On Mon, Dec 28, 2020 at 11:36 PM Christopher Barker <pythonchb@gmail.com> wrote:
On Mon, Dec 28, 2020 at 12:33 PM Guido van Rossum <guido@python.org> wrote:
On Mon, Dec 28, 2020 at 12:15 PM Christopher Barker <pythonchb@gmail.com> wrote:
Though frankly, I would rather have had it use .items() -- seems more efficient to me, and you do need both the keys and the values, and items() is just as much part of the Mapping API as keys.

There may be a (small) performance issue with that -- items() requires creating a tuple object for each key/value pair.

it does look like items() is a tad faster (dict with 1000 items), but not enough to matter:

In [61]: %timeit {k: d[k] for k in d.keys()}
112 µs ± 1.02 µs per loop (mean ± std. dev. of 7 runs, 10000 loops each)

In [62]: %timeit {k: v for k, v in d.items()}
92.6 µs ± 1.9 µs per loop (mean ± std. dev. of 7 runs, 10000 loops each)

Interesting -- thanks for taking up the challenge. I still suspect that if we ran the corresponding benchmark at the C level, the first form would win, but it's a matter of hashing twice vs. creating a tuple -- both of which have the wazoo optimized out of them so it could go either way. There are many surprises possible here (e.g. long ago someone found that `s.startswith('x')` is slower than `s[:1] == 'x'` and the reason is the name lookup for `startswith`!).
Anyway, of course it's too late to change. And there are probably other "protocols" that check for the presence of keys and __getitem__(). Also, in a sense keys() is more fundamental -- deriving keys() from items() would be backwards (throwing away the values -- imagine a data type that stores the values on disk).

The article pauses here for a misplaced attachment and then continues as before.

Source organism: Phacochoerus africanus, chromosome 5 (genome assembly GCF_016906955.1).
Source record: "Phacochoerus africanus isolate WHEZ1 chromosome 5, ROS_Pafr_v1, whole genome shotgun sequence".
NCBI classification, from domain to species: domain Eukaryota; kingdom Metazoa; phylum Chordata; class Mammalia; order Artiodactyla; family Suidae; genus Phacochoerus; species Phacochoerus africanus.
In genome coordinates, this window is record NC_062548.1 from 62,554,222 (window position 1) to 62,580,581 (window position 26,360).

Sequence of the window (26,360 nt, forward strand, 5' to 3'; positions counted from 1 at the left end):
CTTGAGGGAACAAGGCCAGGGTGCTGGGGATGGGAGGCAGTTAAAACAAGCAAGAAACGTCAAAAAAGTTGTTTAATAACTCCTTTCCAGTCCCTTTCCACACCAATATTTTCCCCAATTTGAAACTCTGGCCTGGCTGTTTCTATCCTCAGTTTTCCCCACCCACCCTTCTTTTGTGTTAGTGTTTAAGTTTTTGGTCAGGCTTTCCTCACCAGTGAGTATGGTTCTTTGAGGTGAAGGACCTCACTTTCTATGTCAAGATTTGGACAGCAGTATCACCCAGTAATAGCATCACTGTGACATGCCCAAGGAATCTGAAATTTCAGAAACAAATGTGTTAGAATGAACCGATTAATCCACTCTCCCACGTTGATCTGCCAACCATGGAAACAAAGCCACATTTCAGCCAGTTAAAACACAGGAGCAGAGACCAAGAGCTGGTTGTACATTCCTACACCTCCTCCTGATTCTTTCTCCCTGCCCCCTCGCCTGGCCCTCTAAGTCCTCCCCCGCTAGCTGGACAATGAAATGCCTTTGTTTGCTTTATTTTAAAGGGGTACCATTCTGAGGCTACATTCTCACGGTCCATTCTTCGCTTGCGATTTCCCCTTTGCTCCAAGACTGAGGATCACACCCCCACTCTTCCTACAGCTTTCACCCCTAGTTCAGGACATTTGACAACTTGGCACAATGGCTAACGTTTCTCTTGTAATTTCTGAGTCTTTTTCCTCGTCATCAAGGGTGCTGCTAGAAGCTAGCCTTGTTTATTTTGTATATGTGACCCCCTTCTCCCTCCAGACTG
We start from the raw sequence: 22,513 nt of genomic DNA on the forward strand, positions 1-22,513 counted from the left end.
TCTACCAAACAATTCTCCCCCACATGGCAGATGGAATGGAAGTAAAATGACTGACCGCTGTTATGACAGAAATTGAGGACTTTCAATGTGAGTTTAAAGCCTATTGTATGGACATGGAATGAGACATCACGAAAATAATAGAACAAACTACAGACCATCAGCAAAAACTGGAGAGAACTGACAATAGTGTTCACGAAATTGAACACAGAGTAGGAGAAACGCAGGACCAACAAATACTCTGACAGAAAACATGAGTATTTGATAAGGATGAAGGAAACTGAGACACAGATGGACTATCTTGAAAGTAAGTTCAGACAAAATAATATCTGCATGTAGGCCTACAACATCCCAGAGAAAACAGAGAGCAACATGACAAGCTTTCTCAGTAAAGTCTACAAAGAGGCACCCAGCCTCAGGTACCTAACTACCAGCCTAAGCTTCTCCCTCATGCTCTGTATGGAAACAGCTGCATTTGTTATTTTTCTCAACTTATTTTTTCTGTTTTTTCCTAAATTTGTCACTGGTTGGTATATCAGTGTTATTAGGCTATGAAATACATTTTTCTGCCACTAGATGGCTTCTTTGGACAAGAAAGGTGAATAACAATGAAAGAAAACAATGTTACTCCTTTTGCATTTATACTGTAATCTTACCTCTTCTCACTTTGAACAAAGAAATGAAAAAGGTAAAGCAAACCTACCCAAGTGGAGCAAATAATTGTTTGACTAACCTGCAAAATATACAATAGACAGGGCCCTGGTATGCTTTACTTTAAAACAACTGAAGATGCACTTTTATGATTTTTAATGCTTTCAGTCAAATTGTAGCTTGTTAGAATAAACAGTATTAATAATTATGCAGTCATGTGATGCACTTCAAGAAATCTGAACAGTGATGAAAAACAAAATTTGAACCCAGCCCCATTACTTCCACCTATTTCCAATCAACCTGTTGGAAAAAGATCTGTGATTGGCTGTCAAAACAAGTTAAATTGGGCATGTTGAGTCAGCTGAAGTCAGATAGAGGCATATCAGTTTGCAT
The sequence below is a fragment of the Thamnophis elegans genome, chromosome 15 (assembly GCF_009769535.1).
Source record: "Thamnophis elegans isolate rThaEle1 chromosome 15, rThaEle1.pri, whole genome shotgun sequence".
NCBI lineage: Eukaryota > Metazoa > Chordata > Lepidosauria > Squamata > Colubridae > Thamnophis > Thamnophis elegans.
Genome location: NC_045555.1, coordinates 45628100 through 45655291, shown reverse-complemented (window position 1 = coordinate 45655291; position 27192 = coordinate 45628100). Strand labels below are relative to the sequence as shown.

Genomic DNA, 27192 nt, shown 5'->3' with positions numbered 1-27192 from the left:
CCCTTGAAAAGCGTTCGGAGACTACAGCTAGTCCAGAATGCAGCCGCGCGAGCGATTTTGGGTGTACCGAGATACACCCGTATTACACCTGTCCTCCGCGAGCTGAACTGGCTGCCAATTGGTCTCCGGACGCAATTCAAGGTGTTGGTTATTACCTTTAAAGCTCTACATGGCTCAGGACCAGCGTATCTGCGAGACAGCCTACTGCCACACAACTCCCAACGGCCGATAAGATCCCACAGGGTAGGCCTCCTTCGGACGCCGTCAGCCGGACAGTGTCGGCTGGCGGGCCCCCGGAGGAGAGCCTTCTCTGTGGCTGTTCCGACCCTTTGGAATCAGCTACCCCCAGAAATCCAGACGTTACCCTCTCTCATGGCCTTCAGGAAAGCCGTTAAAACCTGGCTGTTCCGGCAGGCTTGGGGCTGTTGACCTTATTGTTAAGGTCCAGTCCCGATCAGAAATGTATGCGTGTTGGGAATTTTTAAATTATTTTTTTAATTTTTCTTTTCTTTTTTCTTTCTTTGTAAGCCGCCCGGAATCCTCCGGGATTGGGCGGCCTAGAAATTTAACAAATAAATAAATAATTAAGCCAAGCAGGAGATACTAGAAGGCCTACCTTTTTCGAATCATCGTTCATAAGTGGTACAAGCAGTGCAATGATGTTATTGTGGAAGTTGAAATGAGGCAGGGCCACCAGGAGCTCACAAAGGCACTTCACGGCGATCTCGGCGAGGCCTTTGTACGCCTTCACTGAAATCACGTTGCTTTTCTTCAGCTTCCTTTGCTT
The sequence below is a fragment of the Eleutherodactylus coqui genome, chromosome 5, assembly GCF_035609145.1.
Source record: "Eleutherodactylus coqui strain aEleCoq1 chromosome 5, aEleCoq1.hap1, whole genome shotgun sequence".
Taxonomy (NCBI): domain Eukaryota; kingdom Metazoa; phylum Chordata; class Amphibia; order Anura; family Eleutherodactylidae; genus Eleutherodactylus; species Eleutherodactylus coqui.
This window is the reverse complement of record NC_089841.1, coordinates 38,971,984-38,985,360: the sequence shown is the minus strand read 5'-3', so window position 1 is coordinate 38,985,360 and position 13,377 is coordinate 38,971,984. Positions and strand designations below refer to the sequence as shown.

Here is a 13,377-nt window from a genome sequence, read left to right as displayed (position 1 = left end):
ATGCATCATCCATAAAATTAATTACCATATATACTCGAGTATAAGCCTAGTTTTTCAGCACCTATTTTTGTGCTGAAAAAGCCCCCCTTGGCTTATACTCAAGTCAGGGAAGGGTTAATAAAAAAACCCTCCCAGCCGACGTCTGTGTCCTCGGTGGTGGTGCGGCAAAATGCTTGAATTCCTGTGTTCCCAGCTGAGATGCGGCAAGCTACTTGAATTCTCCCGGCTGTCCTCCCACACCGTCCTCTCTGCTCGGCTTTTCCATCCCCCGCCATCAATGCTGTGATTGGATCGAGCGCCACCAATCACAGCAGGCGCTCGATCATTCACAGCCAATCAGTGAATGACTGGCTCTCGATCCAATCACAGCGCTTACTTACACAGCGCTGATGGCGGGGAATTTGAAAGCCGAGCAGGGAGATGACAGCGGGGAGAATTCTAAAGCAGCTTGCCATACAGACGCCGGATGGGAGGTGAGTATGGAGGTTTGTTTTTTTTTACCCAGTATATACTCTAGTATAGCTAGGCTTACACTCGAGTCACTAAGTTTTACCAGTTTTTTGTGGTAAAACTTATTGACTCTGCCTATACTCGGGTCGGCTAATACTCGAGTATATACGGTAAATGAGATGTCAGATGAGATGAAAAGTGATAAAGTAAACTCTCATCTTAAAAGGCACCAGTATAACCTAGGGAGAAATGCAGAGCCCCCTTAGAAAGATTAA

Does there need to be a single defined "protocol" for a mapping (other than the ABC)? -- that is, would **unpacking be able to use .items() and keys() be used in other contexts? 

And why does ** unpacking need to check at all (LBYL) couldn't it simply do something like:

{k: d[k] for k in d}

sure, there could occasionally be a Sequence for which that would happen to work (like a range object for instance), but then it would be unlikely to result in the expected result anyway -- just like many other uses of Duck typing. Or not, and it could still be correct.

I don't understand why LBYL is considered such an anti-pattern. It helps produce much clearer error messages in this case for users who are exploring this feature, and distinguishing *early* between sequences and mappings is important for that. Long ago we decided that the distinctive feature is that mappings have a `keys()` method whereas sequences don't (and users who add a `keys()` method to a sequence are just asking for trouble). So that's what we use.

--Guido van Rossum (python.org/~guido)